Canadian politicians take to social media to highlight issues at IRCC


Published on November 12th, 2021 at 08:00am EST

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Members of Canada’s opposition parties have shared their open letters to Immigration Minister Sean Fraser on how to improve the immigration system.

Jasraj Singh Hallan from the Conservative Party and Jenny Kwan from the New Democratic Party are incumbent shadow ministers for the immigration department. Their job is to hold the government accountable and participate in the Standing Committee on Immigration and Citizenship. The committee is made up of members of different political parties in Canadian Parliament. It oversees Immigration, Refugees, and Citizenship Canada (IRCC), conducts studies and offers recommendations to create new policies.

Fraser is a member of the Liberal Party, which currently holds minority power in the government.

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Kwan touches on a number of points in her four-page letter to the immigration minister.

She starts with the backlogs that have built up since the pandemic. Although Mendicino promised to modernize the immigration system, she points out it could take five years for the upgrade to take effect. Kwan says in the meantime, processing delays are keeping families apart and slowing down economic immigration, which affects Canadian industries that are struggling to find workers. Also, it appears some who have applied long ago are stuck in processing limbo while others who applied more recently are further along the process.

Furthermore, the backlog from 2020 could take three years to resolve, she says. Some of the resources at IRCC have been moved to finalize applications for the Temporary Residence to Permanent Residence (TR to PR) program, which was created to meet the ambitious immigration targets of 2021. As a result, people who applied for permanent residency before could be made to wait even longer for a decision.

Kwan is asking Fraser for his office to provide detailed information on the current state of the backlogs, as well as the anticipated timelines for IRCC to get back on track.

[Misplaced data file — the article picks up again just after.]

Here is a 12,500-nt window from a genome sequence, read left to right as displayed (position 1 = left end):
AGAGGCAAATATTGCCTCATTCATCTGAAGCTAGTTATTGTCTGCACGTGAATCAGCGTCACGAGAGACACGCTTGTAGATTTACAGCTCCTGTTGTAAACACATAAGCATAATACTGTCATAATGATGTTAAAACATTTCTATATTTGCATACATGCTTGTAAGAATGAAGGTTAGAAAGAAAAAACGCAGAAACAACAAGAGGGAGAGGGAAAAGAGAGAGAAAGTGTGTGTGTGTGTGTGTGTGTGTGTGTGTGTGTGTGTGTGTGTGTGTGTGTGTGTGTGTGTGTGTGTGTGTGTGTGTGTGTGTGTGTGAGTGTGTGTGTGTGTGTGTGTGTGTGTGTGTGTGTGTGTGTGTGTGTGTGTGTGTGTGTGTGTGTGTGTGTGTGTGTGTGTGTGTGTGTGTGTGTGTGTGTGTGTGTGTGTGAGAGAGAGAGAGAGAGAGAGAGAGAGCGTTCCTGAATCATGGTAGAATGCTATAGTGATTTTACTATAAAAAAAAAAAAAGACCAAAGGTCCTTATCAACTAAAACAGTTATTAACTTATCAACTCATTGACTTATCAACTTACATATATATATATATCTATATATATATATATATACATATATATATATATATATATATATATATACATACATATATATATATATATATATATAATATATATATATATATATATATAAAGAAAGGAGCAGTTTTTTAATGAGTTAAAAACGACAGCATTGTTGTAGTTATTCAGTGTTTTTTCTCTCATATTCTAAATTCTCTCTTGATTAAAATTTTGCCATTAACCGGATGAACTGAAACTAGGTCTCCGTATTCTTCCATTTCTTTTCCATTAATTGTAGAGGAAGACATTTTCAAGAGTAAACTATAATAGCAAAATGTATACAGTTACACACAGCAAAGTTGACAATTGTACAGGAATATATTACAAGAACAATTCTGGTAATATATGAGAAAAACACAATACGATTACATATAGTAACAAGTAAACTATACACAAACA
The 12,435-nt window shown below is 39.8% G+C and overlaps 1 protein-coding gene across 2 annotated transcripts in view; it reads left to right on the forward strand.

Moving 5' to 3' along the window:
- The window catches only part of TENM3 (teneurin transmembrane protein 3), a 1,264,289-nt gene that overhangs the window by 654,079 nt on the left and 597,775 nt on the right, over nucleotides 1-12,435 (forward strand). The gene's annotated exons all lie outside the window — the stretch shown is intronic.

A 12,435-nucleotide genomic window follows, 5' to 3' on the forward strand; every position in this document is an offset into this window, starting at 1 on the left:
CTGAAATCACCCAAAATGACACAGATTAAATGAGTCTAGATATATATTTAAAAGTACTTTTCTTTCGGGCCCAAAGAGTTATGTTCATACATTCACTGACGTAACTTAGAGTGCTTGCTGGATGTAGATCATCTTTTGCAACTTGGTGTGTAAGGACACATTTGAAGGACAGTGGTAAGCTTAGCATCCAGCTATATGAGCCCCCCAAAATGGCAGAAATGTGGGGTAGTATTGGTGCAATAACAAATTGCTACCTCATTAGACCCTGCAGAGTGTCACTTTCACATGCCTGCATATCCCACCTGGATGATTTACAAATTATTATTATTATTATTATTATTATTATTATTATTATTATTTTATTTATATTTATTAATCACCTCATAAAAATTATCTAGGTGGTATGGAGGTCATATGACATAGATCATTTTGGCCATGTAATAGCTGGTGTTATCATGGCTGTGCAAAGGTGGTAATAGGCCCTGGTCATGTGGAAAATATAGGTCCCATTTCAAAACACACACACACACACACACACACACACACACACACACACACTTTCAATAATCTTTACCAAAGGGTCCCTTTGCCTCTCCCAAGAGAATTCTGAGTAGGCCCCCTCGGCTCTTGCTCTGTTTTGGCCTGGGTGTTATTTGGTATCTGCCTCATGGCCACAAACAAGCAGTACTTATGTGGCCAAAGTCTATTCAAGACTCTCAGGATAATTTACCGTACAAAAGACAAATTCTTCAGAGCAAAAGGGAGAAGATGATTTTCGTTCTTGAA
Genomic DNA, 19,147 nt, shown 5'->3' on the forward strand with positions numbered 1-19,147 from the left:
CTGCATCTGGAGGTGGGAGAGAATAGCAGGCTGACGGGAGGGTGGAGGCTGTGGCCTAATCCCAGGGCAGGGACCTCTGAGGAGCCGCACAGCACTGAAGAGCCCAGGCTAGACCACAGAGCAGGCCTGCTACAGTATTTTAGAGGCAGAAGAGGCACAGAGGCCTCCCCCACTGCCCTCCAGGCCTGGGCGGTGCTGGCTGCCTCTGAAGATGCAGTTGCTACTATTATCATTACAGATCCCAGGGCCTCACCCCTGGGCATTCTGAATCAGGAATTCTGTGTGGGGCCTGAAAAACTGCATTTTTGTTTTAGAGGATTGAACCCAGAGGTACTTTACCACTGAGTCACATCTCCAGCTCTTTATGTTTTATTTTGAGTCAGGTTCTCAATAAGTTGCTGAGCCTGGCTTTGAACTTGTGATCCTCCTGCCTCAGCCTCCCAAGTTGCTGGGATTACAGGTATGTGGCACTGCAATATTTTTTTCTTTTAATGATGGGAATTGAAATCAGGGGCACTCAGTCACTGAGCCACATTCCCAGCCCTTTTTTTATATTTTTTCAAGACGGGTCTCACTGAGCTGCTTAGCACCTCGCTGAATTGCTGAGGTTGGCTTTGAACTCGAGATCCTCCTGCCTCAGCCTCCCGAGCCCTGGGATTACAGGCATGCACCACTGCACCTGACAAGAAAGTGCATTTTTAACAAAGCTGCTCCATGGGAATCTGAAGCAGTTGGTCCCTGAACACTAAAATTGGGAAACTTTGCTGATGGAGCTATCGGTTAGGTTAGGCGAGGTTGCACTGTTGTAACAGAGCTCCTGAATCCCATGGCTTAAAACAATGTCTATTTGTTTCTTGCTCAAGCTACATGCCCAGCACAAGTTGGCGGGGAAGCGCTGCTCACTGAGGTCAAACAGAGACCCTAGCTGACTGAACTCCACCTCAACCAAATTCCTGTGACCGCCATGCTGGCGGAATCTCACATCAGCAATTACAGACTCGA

She is also calling for more transparency from IRCC that would allow immigration applicants to more easily check the status of their application, and for Fraser to pay attention to the recommendations from the study on how COVID-19 affected the immigration system. In particular, she wants him to look into creating an ombudsman position, which would review IRCC policies and procedures.

On the issue of Confirmation of Permanent Residence (COPR) holders whose documents expired amid travel restrictions, Kwan reiterates her position that their documents should be automatically renewed. In doing so, she says, it would help IRCC clear the backlogs.

She also wants Fraser to provide more programs to transition temporary residents to permanent residents and to regularize undocumented migrants who are already working in Canada.

Her last points touch on how Canada can better support the international community and refugees, namely Afghanistan refugees, the situation in Hong Kong, and humanitarian and compassionate immigration applicants. She wants Canada to resume the normal processing of refugees, as well as end the Safe Third Country Agreement with the U.S.

Hallan’s letter focuses on Afghan refugees. When Marco Mendicino was the immigration minister, the Liberals had promised to bring 40,000 Afghan refugees to Canada. Consequently, IRCC created two new pathways for Afghan nationals who assisted Canadian forces, and for those who are from certain vulnerable groups and have fled Afghanistan.

Hallan says the Afghan nationals that he has spoken to report receiving little communication from IRCC.

“Every time they’ve contacted IRCC through the resources the department has provided, they feel their case is falling on deaf ears,” the letter says, “There are no status updates, no officers to talk to, and no sense of urgency from the government to protect Afghans in harm’s way.”

He also brings up the IRCC data breach that compromised the privacy of 200 Afghans seeking refuge, and the increasingly precarious situation that Afghan nationals are facing. Hallan ends his letter calling for Fraser to “put partisanship aside and develop a real plan and timeline” for Afghan refugees.

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